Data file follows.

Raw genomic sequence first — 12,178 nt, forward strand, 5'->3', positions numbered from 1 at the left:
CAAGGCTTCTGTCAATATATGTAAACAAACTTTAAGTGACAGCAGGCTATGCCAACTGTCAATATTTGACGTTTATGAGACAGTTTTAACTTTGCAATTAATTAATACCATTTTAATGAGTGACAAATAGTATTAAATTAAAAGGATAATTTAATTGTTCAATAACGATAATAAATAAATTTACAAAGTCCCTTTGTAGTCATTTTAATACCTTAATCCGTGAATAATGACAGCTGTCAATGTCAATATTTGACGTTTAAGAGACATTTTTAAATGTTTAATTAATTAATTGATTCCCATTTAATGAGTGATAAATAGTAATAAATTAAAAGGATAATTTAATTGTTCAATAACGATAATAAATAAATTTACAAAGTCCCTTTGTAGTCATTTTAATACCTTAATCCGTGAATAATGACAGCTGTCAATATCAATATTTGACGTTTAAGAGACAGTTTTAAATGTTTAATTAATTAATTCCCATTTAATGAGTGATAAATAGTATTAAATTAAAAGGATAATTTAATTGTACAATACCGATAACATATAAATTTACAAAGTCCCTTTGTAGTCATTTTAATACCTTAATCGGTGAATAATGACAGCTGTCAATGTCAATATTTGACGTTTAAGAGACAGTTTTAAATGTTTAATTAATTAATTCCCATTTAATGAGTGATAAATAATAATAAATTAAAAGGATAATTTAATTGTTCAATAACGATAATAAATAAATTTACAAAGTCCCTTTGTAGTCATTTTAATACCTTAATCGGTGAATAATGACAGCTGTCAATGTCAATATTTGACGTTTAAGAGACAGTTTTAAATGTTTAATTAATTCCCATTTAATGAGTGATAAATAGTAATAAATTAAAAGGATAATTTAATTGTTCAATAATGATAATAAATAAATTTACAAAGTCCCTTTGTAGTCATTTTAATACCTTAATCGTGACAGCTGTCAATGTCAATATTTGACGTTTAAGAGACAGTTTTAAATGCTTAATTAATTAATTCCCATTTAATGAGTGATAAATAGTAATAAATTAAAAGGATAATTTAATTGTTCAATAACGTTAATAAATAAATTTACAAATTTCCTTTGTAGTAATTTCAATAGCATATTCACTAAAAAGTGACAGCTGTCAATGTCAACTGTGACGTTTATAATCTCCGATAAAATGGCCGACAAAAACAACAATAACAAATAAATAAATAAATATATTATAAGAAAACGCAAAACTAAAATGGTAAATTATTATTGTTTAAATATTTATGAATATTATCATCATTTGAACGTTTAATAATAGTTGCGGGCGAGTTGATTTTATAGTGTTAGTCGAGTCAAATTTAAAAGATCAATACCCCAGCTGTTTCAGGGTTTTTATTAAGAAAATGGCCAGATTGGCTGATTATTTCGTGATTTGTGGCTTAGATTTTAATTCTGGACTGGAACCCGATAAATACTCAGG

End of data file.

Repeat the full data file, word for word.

Raw genomic sequence first — 12,178 nt, forward strand, 5'->3', positions numbered from 1 at the left:
CAAGGCTTCTGTCAATATATGTAAACAAACTTTAAGTGACAGCAGGCTATGCCAACTGTCAATATTTGACGTTTATGAGACAGTTTTAACTTTGCAATTAATTAATACCATTTTAATGAGTGACAAATAGTATTAAATTAAAAGGATAATTTAATTGTTCAATAACGATAATAAATAAATTTACAAAGTCCCTTTGTAGTCATTTTAATACCTTAATCCGTGAATAATGACAGCTGTCAATGTCAATATTTGACGTTTAAGAGACATTTTTAAATGTTTAATTAATTAATTGATTCCCATTTAATGAGTGATAAATAGTAATAAATTAAAAGGATAATTTAATTGTTCAATAACGATAATAAATAAATTTACAAAGTCCCTTTGTAGTCATTTTAATACCTTAATCCGTGAATAATGACAGCTGTCAATATCAATATTTGACGTTTAAGAGACAGTTTTAAATGTTTAATTAATTAATTCCCATTTAATGAGTGATAAATAGTATTAAATTAAAAGGATAATTTAATTGTACAATACCGATAACATATAAATTTACAAAGTCCCTTTGTAGTCATTTTAATACCTTAATCGGTGAATAATGACAGCTGTCAATGTCAATATTTGACGTTTAAGAGACAGTTTTAAATGTTTAATTAATTAATTCCCATTTAATGAGTGATAAATAATAATAAATTAAAAGGATAATTTAATTGTTCAATAACGATAATAAATAAATTTACAAAGTCCCTTTGTAGTCATTTTAATACCTTAATCGGTGAATAATGACAGCTGTCAATGTCAATATTTGACGTTTAAGAGACAGTTTTAAATGTTTAATTAATTCCCATTTAATGAGTGATAAATAGTAATAAATTAAAAGGATAATTTAATTGTTCAATAATGATAATAAATAAATTTACAAAGTCCCTTTGTAGTCATTTTAATACCTTAATCGTGACAGCTGTCAATGTCAATATTTGACGTTTAAGAGACAGTTTTAAATGCTTAATTAATTAATTCCCATTTAATGAGTGATAAATAGTAATAAATTAAAAGGATAATTTAATTGTTCAATAACGTTAATAAATAAATTTACAAATTTCCTTTGTAGTAATTTCAATAGCATATTCACTAAAAAGTGACAGCTGTCAATGTCAACTGTGACGTTTATAATCTCCGATAAAATGGCCGACAAAAACAACAATAACAAATAAATAAATAAATATATTATAAGAAAACGCAAAACTAAAATGGTAAATTATTATTGTTTAAATATTTATGAATATTATCATCATTTGAACGTTTAATAATAGTTGCGGGCGAGTTGATTTTATAGTGTTAGTCGAGTCAAATTTAAAAGATCAATACCCCAGCTGTTTCAGGGTTTTTATTAAGAAAATGGCCAGATTGGCTGATTATTTCGTGATTTGTGGCTTAGATTTTAATTCTGGACTGGAACCCGATAAATACTCAGG